Cystic fibrosis (CF) is a chronic, progressive, and frequently fatal genetic disease of the glands that produce or secrete sweat and mucus. CF primarily affects the respiratory, digestive, and reproductive tracts in children and young adults. On average, individuals with CF have a lifespan of around 37 years, however, due to advances in treatment, patients born after 2010, are now expected to live in to the sixth decade.
According to the Cystic Fibrosis Foundation, about 30,000 Americans have CF. The disease occurs mostly in whites whose ancestors came from northern Europe, although it cuts across all races and ethnic groups. About 3,500 babies are born with the disease each year in the United States. Moreover, about one in every 30 Americans are unaffected carriers of an abnormal CF gene.
CF is often accompanied by the following signs and symptoms:
Conditions such as late onset of puberty, intestinal obstruction, inflammation of the pancreas, cirrhosis (a liver condition), and infertility may also be signs of CF.
CF is caused by a defective gene that tells the body to produce abnormally thick and sticky fluid, called mucus. This mucus builds up in the breathing passages of the lungs and the pancreas, the organ that helps break down and absorb food. This collection of sticky mucus results in life-threatening lung infections and serious digestion problems. The disease may also affect the sweat glands and a man's reproductive system.
CF is caused by inherited genes. To have CF, a child must inherit two abnormal genes -- one from each parent. People who have lower muscle mass, shorter stature, and a low body mass index are more likely to die from the disease prematurely.
A baby born with the CF gene usually has symptoms during its first year, although signs of the disease may not appear until adolescence or even later.
Your child's health care provider can help make a diagnosis and guide you in determining which treatment or combination of therapies will best alleviate symptoms of the disease. Your provider will perform a physical exam and run laboratory tests, including a sweat test, which checks for higher than normal amounts of sodium and chloride in the sweat. Other tests include a sputum test, genetic screening, and a stool analysis. Imaging techniques may help reveal lung conditions and abdominal obstruction.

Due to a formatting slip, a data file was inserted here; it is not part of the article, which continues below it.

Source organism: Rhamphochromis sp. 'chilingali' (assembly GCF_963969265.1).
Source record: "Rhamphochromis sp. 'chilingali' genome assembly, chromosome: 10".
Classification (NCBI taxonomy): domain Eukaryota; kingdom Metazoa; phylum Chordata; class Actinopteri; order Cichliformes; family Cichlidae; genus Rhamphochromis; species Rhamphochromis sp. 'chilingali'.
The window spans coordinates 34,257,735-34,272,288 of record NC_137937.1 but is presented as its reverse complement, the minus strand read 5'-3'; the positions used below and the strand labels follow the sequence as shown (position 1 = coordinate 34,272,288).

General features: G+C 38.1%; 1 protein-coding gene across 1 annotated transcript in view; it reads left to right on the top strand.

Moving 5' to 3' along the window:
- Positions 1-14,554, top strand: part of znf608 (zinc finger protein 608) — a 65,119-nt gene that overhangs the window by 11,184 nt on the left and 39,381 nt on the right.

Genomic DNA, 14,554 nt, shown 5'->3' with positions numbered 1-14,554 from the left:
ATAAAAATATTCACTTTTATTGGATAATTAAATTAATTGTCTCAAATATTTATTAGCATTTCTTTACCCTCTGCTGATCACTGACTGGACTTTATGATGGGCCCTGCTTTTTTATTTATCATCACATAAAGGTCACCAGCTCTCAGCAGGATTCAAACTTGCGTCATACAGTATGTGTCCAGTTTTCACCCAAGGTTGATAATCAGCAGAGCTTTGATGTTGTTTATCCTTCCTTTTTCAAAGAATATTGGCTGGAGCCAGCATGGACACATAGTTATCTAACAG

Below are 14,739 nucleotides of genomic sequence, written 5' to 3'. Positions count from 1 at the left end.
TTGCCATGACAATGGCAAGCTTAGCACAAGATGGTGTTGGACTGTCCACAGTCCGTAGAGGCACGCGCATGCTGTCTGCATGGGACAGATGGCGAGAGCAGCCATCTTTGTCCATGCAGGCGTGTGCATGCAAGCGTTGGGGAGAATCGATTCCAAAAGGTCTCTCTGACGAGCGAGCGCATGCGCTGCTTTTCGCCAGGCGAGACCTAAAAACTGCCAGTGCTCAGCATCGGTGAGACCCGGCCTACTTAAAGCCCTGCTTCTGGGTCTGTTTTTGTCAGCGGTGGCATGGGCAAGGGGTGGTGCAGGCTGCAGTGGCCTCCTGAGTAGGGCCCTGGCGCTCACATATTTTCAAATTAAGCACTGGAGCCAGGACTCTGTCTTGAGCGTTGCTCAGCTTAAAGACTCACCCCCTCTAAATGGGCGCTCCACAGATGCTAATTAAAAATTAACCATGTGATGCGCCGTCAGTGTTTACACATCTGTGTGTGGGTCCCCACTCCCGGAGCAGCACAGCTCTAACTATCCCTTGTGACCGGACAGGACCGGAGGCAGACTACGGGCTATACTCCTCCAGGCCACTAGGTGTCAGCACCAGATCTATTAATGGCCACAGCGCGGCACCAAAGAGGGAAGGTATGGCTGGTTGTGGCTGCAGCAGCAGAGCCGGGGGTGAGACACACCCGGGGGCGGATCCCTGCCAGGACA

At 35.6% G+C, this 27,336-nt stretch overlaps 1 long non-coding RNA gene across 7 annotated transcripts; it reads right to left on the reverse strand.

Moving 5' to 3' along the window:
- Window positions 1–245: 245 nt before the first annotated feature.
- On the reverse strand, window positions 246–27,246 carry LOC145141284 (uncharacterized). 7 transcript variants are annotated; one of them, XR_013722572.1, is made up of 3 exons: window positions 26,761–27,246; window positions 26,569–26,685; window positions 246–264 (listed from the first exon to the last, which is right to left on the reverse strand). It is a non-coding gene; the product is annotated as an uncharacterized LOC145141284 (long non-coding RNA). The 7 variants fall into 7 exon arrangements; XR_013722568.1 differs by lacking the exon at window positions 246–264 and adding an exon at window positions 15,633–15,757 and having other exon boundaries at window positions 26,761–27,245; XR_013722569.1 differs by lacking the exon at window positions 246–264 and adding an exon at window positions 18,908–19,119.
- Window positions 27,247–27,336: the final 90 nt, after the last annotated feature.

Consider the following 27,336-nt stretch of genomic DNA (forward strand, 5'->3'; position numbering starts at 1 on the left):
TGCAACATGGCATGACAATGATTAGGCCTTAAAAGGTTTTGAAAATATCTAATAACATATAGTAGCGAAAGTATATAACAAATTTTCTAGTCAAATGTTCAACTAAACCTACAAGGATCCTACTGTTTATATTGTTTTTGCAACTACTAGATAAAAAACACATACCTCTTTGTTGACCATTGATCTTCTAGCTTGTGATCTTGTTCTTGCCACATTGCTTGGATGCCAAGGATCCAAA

Currently, it is not possible to prevent CF.
The hope for the future is that gene therapy could repair or replace the defective CF gene. A person with CF might be given the active form of the protein product that is scarce or missing. For now though, the best health care providers can do is ease the symptoms of CF or slow the progression of the disease to improve patients' quality of life.
CF patients suffer from frequent lung infections caused by obstructed breathing. So, the mainstays of treatment are physical therapy, exercise, and medications for reducing the mucus blocking the lung's airways.
Medications are often inhaled and include the following:
Digestive problems caused by CF are managed with these medications:
CF patients with respiratory failure may need a lung transplant. Patients experiencing gastrointestinal obstruction may also require surgery.
A comprehensive treatment plan for CF may include a range of complementary and alternative therapies (CAM). Some supplements and herbs can interfere with certain medications. New research is emerging daily. Always work with knowledgeable providers and make sure to inform your physicians about any and all supplements you are considering using.
Following these nutritional tips may help reduce symptoms:
You may address nutritional deficiencies with the following supplements:
Herbs are a way to strengthen and tone the body's systems. As with any therapy, you should speak with your provider before starting any treatment. You may use herbs as dried extracts (capsules, powders, or teas), glycerites (glycerine extracts), or tinctures (alcohol extracts). Unless otherwise indicated, make teas with 1 tsp. (5 g) herb per cup of hot water. Steep covered 5 to 10 minutes for leaf or flowers, and 10 to 20 minutes for roots. Drink 2 to 4 cups per day. You may use tinctures alone or in combination as noted.
Although few studies have examined the effectiveness of specific homeopathic therapies, professional homeopaths may consider the following treatments to alleviate respiratory symptoms (such as those experienced from CF) based on their knowledge and experience. Before prescribing a remedy, homeopaths take into account a person's constitutional type, includes your physical, emotional, and psychological makeup. An experienced homeopath assesses all of these factors when determining the most appropriate treatment for each individual.
Use the following treatments under the guidance of a licensed, certified homeopath, in addition to standard medical care provided by a medical doctor:
Acupuncture may alleviate symptoms of cystic fibrosis. Acupuncture may help enhance immune function, normalize digestion, and strengthen respiratory function.
Therapeutic massage can help drain mucus from the lungs.
Respiratory problems are the most common complication from CF.
CF patients receive pulmonary function tests every 3 to 6 months. They also receive chest x-rays every 2 to 4 years, or more often if needed.
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